I’m sure every parent has their days where they are strung out, at their wits end, can hardly hold in the frustration that comes when raising children. The constant day-in and day-out of caring for and being so closely entwined with another individual is bound to cause friction.
So when I have a day where I’m at my wits end I very quickly remind myself I’m not alone. I’m not. There are millions of other parents who have dealt with this, are dealing with this and will deal with this in the future. Get it together already!
Except, not really. In many ways I am alone.
You see currently there are 17 million individuals on this planet with Cerebral Palsy out of over 7 billion. 1 out of 500 babies is diagnosed with CP. It the most common physical disability in childhood. Common.
Except it’s anything but common. It is so incredibly isolating for both the child, and the family as entire unit.
Between therapy sessions scheduled at school or home, and the innumerable moments of poor mobility, poor annunciation, failing stamina, unknown pains and at times diminishing spirit, I do not fail to see how isolating CP can be for my child and for his family. I do not fail to see on my son’s face his bewilderment at not keeping up with his friends walking to their cars after school, or when he trips yet again, but no one around him did.
He knows it now.
Trying to find the words to explain something so complex, so varied and so tough to a 3.5 year old literally keeps me awake some nights. How do I tell him his legs need extra assistance for an unknown amount of time? How do I explain that the rocks he wants to climb by next year will probably have to wait a few more at least? What can I say to my son who cannot yet dress himself, that mommy will need him to try harder, even if I know he still can’t? How can I explain to him that his younger sister is moving around better than him? I am often at a loss for words.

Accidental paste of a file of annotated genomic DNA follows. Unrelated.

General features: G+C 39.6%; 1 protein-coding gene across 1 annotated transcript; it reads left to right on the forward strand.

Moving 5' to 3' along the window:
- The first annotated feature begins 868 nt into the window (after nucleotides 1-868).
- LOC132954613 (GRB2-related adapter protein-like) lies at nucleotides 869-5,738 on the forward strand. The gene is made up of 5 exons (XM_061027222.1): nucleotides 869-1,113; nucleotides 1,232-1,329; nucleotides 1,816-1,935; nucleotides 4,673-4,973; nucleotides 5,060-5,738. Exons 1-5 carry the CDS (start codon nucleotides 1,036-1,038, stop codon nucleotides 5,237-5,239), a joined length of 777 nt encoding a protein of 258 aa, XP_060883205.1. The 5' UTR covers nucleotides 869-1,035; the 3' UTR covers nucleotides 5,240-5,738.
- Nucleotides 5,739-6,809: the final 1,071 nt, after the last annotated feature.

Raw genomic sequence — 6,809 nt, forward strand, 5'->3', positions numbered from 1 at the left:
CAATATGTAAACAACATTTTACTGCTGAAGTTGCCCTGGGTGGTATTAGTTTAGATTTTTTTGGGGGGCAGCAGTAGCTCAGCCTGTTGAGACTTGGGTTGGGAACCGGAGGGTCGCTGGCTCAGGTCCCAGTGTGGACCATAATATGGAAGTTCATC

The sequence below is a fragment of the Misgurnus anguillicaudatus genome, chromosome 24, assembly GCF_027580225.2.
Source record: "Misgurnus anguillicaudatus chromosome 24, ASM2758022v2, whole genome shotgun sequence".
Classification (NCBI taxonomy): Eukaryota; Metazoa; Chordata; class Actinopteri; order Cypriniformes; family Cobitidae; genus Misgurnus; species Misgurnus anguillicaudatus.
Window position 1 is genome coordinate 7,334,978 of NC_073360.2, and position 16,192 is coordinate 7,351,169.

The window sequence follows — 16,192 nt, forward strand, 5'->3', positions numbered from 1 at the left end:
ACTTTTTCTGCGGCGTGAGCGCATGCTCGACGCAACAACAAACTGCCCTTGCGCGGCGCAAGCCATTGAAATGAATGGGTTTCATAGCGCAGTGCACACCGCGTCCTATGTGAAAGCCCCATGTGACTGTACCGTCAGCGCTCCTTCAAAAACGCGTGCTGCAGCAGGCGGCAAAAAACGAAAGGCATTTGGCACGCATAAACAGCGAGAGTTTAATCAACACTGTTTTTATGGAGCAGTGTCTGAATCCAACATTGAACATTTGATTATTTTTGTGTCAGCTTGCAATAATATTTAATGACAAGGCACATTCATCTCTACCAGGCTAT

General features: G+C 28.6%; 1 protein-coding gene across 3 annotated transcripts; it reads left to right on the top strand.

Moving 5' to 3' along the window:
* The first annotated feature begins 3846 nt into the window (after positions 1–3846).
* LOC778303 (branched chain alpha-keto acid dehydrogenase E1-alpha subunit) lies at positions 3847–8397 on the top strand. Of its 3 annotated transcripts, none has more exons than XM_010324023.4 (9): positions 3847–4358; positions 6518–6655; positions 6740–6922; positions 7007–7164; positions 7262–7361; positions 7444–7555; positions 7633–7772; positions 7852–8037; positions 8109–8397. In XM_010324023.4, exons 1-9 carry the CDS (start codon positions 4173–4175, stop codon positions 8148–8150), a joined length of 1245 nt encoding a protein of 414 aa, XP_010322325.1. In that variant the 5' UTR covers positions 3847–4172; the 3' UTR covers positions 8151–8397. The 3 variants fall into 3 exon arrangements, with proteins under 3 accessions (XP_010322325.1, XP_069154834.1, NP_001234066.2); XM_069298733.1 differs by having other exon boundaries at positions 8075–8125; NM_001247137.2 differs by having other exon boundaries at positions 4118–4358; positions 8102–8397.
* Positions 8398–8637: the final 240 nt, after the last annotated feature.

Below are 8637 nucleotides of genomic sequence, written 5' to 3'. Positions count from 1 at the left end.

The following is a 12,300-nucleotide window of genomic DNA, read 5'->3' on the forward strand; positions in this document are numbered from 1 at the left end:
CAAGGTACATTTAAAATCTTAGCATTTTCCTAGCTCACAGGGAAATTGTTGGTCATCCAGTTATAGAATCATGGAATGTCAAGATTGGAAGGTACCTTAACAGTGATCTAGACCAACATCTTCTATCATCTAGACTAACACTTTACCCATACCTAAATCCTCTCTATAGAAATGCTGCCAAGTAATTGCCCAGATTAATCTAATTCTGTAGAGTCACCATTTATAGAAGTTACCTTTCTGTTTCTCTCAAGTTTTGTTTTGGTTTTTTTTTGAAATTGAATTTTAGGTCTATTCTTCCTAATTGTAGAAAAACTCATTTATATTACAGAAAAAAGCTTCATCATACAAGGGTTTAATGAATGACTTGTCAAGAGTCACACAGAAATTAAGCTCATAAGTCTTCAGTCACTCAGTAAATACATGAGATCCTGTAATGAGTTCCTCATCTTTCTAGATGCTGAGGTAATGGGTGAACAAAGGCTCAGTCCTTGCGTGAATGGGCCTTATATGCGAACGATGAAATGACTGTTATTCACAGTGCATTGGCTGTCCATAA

You see, I have my days where I’m at my wits end, and everyday frustrations get to me, from the non-stop chatter to the yelling and pushing between siblings. Then before I even realize it, the unexpected wave of thoughts pushes in and I start to think about everything I tell myself to let go, and give to God. How will children react to him as he and his peers grow older and more aware? How do I allow him to go through this and support him? What words of strength can I give him so he can use them himself? I wish I knew the answers. I really really do, but I don’t and it seems only living this will out the answers we need.
So we have our days. Special needs parents. We yell, loudly sometimes, and yes even in front of our children. We cry too, just as often in front of our children, perhaps more though. Our days are not like other parents’ days. It’s simply not true. We just have so much more going on behind the scenes, in our minds, in our hearts that even the slightest fluctuations can throw everything in to chaos.
So we have our days, and sometimes we need to.